The current situation with COVID-19 has resulted in unforeseen challenges within the financial industry while also creating opportunities to adopt innovative solutions. One such solution that is seeing accelerated uptake within the industry is the move towards digital automation.
Financial institutions (FIs), in particular, are mobilizing and taking steps to enhance digital customer journeys and transform risk/regulatory processes to achieve greater efficiencies while reducing costs.
Previously, investments in technology were largely made to support improvements in the front office space to drive growth, while the middle and back office (mid-back office) barely saw any enhancements to its labor-intensive, paper shuffling processes, thus creating operational inefficiencies. This has led to increased operational risk forcing firms to re-evaluate their legacy mid-back office ecosystem and look towards disruptive low-cost technologies like robotic process automation (RPA), artificial intelligence and machine learning, collectively called ‘intelligent automation (IA)’ for solutions.
IA promises to offer significant operational efficiencies by mimicking the behavior of end-users to find, evaluate, transform and enter data according to established rules. IA alleviates the need for investments into large scale transformational projects while helping reduce manual interventions.
Although firms are exploring more advanced forms of automation, such as machine learning (MI) and artificial intelligence (AI), RPA has been in use for some time now. This is especially so in horizontal functions with its scope and adoption rapidly expanding in the mid-back office space.
Bill Gates once stated: “The first rule of any technology used in a business is that automation applied to an efficient operation will magnify the efficiency. The second is that automation applied to an inefficient operation will magnify the inefficiency.”
To ensure RPA is a success within the organization, financial institutions must create a comprehensive roadmap that models RPA as a strategic platform driving tactical change through four key stages: plan initiative, run pilot programs, implement robotic operating model (ROM), and scale to steady-state.
1. Plan Initiative
A comprehensive plan should first be established that lays the foundation for the initiative based on well-defined business objectives. This ensures that the goals of the roadmap are aligned with the firm’s overall strategy. This plan should include
- Vision for enterprise automation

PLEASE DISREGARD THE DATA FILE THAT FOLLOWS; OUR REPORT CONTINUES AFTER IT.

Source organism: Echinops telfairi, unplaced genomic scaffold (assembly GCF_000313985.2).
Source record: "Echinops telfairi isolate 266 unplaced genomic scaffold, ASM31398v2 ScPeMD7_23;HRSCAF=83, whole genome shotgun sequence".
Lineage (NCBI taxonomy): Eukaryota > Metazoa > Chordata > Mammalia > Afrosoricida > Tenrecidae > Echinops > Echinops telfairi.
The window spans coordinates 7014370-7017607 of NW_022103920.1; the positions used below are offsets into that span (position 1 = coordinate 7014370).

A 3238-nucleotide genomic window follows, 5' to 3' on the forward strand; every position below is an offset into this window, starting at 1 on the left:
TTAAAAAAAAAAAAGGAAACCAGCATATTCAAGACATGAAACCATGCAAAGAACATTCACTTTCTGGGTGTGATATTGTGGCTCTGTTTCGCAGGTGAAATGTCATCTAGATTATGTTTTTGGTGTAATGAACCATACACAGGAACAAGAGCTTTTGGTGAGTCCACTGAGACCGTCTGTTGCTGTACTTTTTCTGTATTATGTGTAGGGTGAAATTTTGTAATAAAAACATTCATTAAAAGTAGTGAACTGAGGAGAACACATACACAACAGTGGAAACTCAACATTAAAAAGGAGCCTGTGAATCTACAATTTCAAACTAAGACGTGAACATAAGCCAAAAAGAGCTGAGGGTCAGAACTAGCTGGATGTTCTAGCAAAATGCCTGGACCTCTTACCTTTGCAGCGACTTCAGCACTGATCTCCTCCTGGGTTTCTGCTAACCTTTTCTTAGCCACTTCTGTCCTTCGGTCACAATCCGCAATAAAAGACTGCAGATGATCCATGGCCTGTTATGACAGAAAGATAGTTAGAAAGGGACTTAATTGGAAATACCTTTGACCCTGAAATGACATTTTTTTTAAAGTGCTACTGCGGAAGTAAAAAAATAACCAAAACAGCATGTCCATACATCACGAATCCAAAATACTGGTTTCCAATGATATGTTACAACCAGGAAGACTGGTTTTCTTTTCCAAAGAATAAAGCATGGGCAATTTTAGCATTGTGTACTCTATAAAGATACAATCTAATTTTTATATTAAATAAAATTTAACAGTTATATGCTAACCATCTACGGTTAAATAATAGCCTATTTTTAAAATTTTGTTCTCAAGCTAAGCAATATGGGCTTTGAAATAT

- Definition of RPA governance
- Strategy for building support within key stakeholders
- Firm-wide implementation approach
2. Run Pilot Programs:
Once a plan is established, the initiative should move to the pilot stage. This will allow the firm to demonstrate RPA value to stakeholders, identify pitfalls and gaps within the plan and recalibrate expectations and timelines. It is necessary within this stage that firms:
- test on a scale that requires minimal investment
- collaborate with a trusted vendor that has prior experience and can understand the firm’s needs, walk them through the tool selection, execution process and cost of ownership audit success/failures to decide if business goals are being achieved in accordance to plan expectations and identify areas of improvement
3. Establish and test enterprise-wide ROM:
This is a critical step in the process of establishing maturity, standardizing methodologies and building a solid foundation for scaling up. The ROM should, at the minimum, include:
- A framework that is in alignment with expected business benefits
- An established Center of Excellence (CoE) that defines an organizational structure to best support RPA delivery, including roles and responsibilities
- A governance pipeline to optimize process selection
- An engagement delivery model for rapid and efficient development in a structured, controlled, and reproducible format
- A technical architecture that can support scalability
- A training program ensuring upskill across key RPA competencies
4. Scale to steady-state:
Retaining the ability to evolve organically should be the goal at this stage. Fostering alignment between business and technology teams through an established CoE will avoid stagnation. Supporting operational teams with tools needed to manage a mixed workforce of humans and bots and involving HR to retroactively redeploy the workforce to alleviate the anxiety that comes with this change.
Roy Amara, past president of the Institute for the Future, once said that “We tend to overestimate the effect of a technology in the short run and underestimate the effect in the long run.” Like many other roadmaps before, setting the right expectations in terms of what it should achieve is critical to success. However, firms also need to acknowledge that the roadmap is no fixed silver bullet but a strong foundation that should be flexible enough to evolve and mature over time.
The trade lifecycle process within capital markets is at the period of transition, where legacy systems can no longer sustain the complexity of today’s financial markets without major investments.
Intelligent automation, especially in the post-COVID-19 work environment, has been helping financial institutions in effectively transforming capital markets through an incremental, modular approach without the massive infrastructure costs that typically come with large technology projects.
They are already demonstrating instant ROI benefits within pilot use cases for early adopters within the industry, thus helping firms meet the gap between increasing workload and reduced funding.
A version of this article was published in Banking Exchange. To read it, click here.